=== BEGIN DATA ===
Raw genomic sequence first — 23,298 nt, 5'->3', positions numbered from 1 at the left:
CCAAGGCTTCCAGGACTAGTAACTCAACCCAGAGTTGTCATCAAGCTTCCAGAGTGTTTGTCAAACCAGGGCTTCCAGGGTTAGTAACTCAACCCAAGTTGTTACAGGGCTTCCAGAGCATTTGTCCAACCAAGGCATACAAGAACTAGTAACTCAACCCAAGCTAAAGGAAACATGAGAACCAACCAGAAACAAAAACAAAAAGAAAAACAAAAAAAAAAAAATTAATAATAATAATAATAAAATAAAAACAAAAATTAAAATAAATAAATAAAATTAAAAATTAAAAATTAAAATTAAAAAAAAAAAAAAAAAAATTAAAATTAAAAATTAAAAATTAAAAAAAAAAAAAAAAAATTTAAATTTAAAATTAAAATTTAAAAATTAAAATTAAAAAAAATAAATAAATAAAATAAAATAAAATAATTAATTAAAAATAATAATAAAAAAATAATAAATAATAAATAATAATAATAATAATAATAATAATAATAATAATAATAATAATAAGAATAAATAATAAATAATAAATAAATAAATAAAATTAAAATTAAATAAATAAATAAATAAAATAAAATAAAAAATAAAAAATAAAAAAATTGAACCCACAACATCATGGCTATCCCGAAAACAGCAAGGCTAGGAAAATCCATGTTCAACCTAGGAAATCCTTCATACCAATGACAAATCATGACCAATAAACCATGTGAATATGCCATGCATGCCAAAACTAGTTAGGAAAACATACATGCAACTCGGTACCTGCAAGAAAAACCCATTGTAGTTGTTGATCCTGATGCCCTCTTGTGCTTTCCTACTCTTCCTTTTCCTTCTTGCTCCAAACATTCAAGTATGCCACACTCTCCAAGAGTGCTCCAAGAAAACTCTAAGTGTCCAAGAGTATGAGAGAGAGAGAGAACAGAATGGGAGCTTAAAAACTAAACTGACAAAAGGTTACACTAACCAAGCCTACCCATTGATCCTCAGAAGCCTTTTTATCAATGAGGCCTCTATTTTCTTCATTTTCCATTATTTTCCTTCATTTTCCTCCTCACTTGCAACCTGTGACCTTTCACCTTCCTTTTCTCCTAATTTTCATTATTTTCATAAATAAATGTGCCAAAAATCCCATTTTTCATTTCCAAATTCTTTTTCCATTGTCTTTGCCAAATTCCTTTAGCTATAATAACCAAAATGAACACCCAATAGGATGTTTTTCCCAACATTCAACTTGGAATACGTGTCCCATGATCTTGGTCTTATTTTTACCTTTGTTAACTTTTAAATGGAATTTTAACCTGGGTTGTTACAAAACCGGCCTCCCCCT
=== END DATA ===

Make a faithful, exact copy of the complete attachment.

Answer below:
Raw genomic sequence first — 23,298 nt, 5'->3', positions numbered from 1 at the left:
CCAAGGCTTCCAGGACTAGTAACTCAACCCAGAGTTGTCATCAAGCTTCCAGAGTGTTTGTCAAACCAGGGCTTCCAGGGTTAGTAACTCAACCCAAGTTGTTACAGGGCTTCCAGAGCATTTGTCCAACCAAGGCATACAAGAACTAGTAACTCAACCCAAGCTAAAGGAAACATGAGAACCAACCAGAAACAAAAACAAAAAGAAAAACAAAAAAAAAAAAATTAATAATAATAATAATAAAATAAAAACAAAAATTAAAATAAATAAATAAAATTAAAAATTAAAAATTAAAATTAAAAAAAAAAAAAAAAAAATTAAAATTAAAAATTAAAAATTAAAAAAAAAAAAAAAAAATTTAAATTTAAAATTAAAATTTAAAAATTAAAATTAAAAAAAATAAATAAATAAAATAAAATAAAATAATTAATTAAAAATAATAATAAAAAAATAATAAATAATAAATAATAATAATAATAATAATAATAATAATAATAATAATAATAATAAGAATAAATAATAAATAATAAATAAATAAATAAAATTAAAATTAAATAAATAAATAAATAAAATAAAATAAAAAATAAAAAATAAAAAAATTGAACCCACAACATCATGGCTATCCCGAAAACAGCAAGGCTAGGAAAATCCATGTTCAACCTAGGAAATCCTTCATACCAATGACAAATCATGACCAATAAACCATGTGAATATGCCATGCATGCCAAAACTAGTTAGGAAAACATACATGCAACTCGGTACCTGCAAGAAAAACCCATTGTAGTTGTTGATCCTGATGCCCTCTTGTGCTTTCCTACTCTTCCTTTTCCTTCTTGCTCCAAACATTCAAGTATGCCACACTCTCCAAGAGTGCTCCAAGAAAACTCTAAGTGTCCAAGAGTATGAGAGAGAGAGAGAACAGAATGGGAGCTTAAAAACTAAACTGACAAAAGGTTACACTAACCAAGCCTACCCATTGATCCTCAGAAGCCTTTTTATCAATGAGGCCTCTATTTTCTTCATTTTCCATTATTTTCCTTCATTTTCCTCCTCACTTGCAACCTGTGACCTTTCACCTTCCTTTTCTCCTAATTTTCATTATTTTCATAAATAAATGTGCCAAAAATCCCATTTTTCATTTCCAAATTCTTTTTCCATTGTCTTTGCCAAATTCCTTTAGCTATAATAACCAAAATGAACACCCAATAGGATGTTTTTCCCAACATTCAACTTGGAATACGTGTCCCATGATCTTGGTCTTATTTTTACCTTTGTTAACTTTTAAATGGAATTTTAACCTGGGTTGTTACAAAACCGGCCTCCCCCT